DEBBIE, I’ll leave you with something else you might like. It’s not Classically themed but it IS a Surf Guitar monster. Perhaps my favorite Rock guitarist playing today is Gary Hoey, and here Hoey is joined by one of his heroes, Dick Dale, on a re-recording of a Dale original, ‘SHAKE & STOMP (Part 2)’. Turn it up and it sounds more like two guys playing chain saws than it does two guys shredding guitars!

    ~ D-FensDogG
    ‘Loyal American Underground’

    1. Hi, Stephen; I agree with your assessment of Dick Dale. That’s who I thought of when listening to Takeshi for the first time. He was definitely ahead of his time and is still active today. Thanks for your vote and the link. It didn’t work for me, but I found an alternative. Good stuff!

  13. Debbie, I remember hearing Beethoven’s Symphony #5 rock style eons ago. I can’t remember who the artist was, but wasn’t either of your contenders. I liked it, too. This was an easy pick for me. My vote shows I’m going with the underdog, Alex Masi. TT & the Bunny’s version was just too fast and I didn’t care for the drums in it. Different and interesting battle. Thanks for sharing!

  14. Hi, Debbie the Doglady!

    I enjoyed learning the history and habits of the Norwegian Elkhound… oops…. forgive me. I experienced an A to Z flashback just now. 🙂

    What better way to start my Sunday than with a Fifth of Beethoven? It reminds me of my bachelor days when the cure for the Sunday morning hangover was to keep on drinking. (No funny face this time.)

    Remember the Hooked on Classics album series? It brought to mainstream popularity Beethoven’s Symphony No. 5 and other compositions by Beethoven, Bach, Mozart, Tchaikovsky and others.

    I am thrilled with the style of music and the two contenders you picked for this band battle, Debbie. I can’t knock off points on either one of them, only weigh their strengths. The 8 minute workout by Alex Masi was superb and offers an exciting combination of powerful flourishes and quiet passages. I thoroughly enjoyed it. However, my eyes popped and I couldn’t help smiling all the way through the version by Takeshi Terauchi because he pays homage to the surf rock sound of vintage groups like the Ventures and Dick Dale & the Del Tones. I predict some, perhaps many of the voters will be won over by the richer audio fidelity of the post-millennial Masi recording which is easier on the ear than the 1967 waxing by Terauchi, but that how records sounded back then and it was loads of fun to rock, roll and remember. I vote for contestant #1 -T.T.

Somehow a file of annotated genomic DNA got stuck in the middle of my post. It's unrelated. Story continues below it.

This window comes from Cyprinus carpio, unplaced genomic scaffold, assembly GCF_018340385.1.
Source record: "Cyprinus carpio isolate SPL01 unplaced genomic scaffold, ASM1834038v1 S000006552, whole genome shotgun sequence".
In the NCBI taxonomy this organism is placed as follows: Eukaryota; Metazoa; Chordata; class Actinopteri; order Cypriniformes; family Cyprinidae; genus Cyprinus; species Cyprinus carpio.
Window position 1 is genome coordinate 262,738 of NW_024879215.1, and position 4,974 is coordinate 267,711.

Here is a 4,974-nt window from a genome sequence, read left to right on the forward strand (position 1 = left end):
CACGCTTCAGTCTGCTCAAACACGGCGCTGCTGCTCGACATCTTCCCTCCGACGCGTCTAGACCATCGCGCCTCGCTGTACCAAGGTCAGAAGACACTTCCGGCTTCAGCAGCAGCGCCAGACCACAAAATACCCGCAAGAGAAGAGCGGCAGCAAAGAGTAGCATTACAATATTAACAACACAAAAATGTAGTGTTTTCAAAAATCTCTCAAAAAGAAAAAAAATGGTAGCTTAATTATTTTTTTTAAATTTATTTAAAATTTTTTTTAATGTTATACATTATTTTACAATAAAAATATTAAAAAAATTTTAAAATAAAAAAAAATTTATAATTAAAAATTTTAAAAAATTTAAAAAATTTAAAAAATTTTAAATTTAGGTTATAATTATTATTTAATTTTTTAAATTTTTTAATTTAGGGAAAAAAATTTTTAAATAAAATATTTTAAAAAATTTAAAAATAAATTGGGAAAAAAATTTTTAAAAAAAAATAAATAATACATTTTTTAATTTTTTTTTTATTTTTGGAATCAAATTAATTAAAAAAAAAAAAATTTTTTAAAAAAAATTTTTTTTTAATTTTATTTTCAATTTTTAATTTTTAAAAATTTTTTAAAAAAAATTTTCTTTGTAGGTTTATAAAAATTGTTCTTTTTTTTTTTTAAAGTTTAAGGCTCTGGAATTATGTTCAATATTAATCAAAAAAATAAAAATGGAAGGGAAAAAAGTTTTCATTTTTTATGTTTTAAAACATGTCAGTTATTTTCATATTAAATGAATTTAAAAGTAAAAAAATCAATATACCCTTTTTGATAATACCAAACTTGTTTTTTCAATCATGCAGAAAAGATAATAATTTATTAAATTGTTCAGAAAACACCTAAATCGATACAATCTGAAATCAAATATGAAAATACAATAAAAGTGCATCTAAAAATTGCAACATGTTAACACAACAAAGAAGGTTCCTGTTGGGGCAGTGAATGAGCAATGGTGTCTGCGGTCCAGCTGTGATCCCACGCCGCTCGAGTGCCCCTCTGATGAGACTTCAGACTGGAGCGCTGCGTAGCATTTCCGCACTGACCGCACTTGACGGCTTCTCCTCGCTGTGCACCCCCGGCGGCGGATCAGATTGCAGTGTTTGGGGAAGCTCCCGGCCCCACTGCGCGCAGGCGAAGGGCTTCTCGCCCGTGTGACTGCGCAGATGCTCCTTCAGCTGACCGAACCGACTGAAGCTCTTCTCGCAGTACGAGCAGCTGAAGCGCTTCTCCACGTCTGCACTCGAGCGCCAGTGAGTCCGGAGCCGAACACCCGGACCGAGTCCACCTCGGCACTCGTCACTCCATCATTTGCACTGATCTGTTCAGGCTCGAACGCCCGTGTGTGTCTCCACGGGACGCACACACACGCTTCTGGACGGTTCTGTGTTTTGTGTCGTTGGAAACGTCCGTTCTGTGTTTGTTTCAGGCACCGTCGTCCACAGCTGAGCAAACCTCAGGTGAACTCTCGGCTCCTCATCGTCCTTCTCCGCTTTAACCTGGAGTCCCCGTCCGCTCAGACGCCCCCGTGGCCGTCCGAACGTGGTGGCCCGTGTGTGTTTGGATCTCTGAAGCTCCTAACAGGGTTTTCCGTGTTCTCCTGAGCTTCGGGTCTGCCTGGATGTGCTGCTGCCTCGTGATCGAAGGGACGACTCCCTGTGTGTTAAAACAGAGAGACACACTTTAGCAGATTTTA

Thank you, Debbie the Doglady!

    1. Hi, Shady; I knew a Norwegian Elkhound once, named “Thor”. He was cute but a real handful. 🙂

      “A Fifth of Beethoven” was a cool disco take on a classic. “Hooked on Classics” was a good album too. “Hair of the Dog” was a popular hangover cure but bad for your liver and other things. I’m glad you got a handle on that, dear friend.

      Takeshi Terauchi definitely sounded a lot like Dick Dale, the true “king of the electric guitar” back in those days. This is shaping up to be a tight battle! Thanks for your vote. Takeshi it is!

  15. Ah, classical music. I have a CD, Classical Music for People Who Hate Classical Music. I’ve never quite been able to get into a lot of classical music but I do like Beethoven and Rachmaninoff. At first I voted for Alex Masi because I thought I would enjoy listening to his version more but as it went on, it got on my nerves so disregard my vote in your click method of voting as I’m changing my vote to Tekeshi Terauchi. I liked their version better. Call me weird but in some spots of their version I heard a Beach Boys sound. My official vote goes to Terauchi. (Sorry if I screwed up your clicking method tally. I hit my buzzer too soon!)
    Great battle Debbie!

    1. HI, Michele; Classical music is definitely an acquired taste. 🙂 Rachmaninoff is one of my favourites, as well. So dramatic!
      I’ll have to try and figure out a way to reset the counter and change your vote to Takeshi. He was definitely playing that tune surf-style. Glad you enjoyed the battle!

  16. I’m such a fan of Beethoven. I wonder what he would think about what modern artists have done with his symphony?

    I kind of think Ludwig might have appreciated Alex Masi’s version as it is technically very good. But for me it just doesn’t replace listening to a symphonic orchestra playing the piece as it should be played.

    As for me I’m kind of partial to the surf sound of TT & the Bunnys. He takes the piece in a very different direction and it’s a lot of fun.

    Arlee Bird
    A to Z Challenge Co-host
    Tossing It Out

    1. Ludwig would be probably be shocked at some of the covers out there – especially the metal ones! 😀 That surf sound is pretty addictive. First vote goes to Takeshi Terauchi.